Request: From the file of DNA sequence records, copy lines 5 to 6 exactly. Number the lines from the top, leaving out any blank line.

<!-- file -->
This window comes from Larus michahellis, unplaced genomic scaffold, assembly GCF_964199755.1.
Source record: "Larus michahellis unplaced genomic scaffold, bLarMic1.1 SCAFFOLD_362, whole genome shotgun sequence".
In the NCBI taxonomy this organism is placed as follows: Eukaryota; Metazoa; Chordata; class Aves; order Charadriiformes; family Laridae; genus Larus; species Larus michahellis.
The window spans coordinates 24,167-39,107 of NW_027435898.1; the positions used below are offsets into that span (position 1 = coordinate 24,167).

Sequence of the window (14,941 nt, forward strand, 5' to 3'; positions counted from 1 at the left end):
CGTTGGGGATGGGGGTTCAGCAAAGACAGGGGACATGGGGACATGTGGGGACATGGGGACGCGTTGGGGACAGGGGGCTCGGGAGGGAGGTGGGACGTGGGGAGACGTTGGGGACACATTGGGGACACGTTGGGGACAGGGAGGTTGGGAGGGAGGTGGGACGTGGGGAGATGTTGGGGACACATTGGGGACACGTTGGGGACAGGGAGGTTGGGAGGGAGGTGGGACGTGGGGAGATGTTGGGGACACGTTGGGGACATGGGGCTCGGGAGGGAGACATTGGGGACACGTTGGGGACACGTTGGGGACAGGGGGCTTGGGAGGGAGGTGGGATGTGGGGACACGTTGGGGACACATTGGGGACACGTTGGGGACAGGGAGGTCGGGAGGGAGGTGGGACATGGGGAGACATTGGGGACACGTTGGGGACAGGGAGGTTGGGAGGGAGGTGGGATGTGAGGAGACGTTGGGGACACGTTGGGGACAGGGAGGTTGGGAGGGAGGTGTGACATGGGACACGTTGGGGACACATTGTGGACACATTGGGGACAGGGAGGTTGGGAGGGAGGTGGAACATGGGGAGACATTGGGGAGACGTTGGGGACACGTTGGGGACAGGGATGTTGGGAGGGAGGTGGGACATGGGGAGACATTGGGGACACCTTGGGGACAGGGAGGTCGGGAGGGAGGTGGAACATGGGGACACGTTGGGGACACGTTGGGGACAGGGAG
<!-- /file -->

Sequence of the window (14,941 nt, forward strand, 5' to 3'; positions counted from 1 at the left end):
CGTTGGGGATGGGGGTTCAGCAAAGACAGGGGACATGGGGACATGTGGGGACATGGGGACGCGTTGGGGACAGGGGGCTCGGGAGGGAGGTGGGACGTGGGGAGACGTTGGGGACACATTGGGGACACGTTGGGGACAGGGAGGTTGGGAGGGAGGTGGGACGTGGGGAGATGTTGGGGACACATTGGGGACACGTTGGGGACAGGGAGGTTGGGAGGGAGGTGGGACGTGGGGAGATGTTGGGGACACGTTGGGGACATGGGGCTCGGGAGGGAGACATTGGGGACACGTTGGGGACACGTTGGGGACAGGGGGCTTGGGAGGGAGGTGGGATGTGGGGACACGTTGGGGACACATTGGGGACACGTTGGGGACAGGGAGGTCGGGAGGGAGGTGGGACATGGGGAGACATTGGGGACACGTTGGGGACAGGGAGGTTGGGAGGGAGGTGGGATGTGAGGAGACGTTGGGGACACGTTGGGGACAGGGAGGTTGGGAGGGAGGTGTGACATGGGACACGTTGGGGACACATTGTGGACACATTGGGGACAGGGAGGTTGGGAGGGAGGTGGAACATGGGGAGACATTGGGGAGACGTTGGGGACACGTTGGGGACAGGGATGTTGGGAGGGAGGTGGGACATGGGGAGACATTGGGGACACCTTGGGGACAGGGAGGTCGGGAGGGAGGTGGAACATGGGGACACGTTGGGGACACGTTGGGGACAGGGAG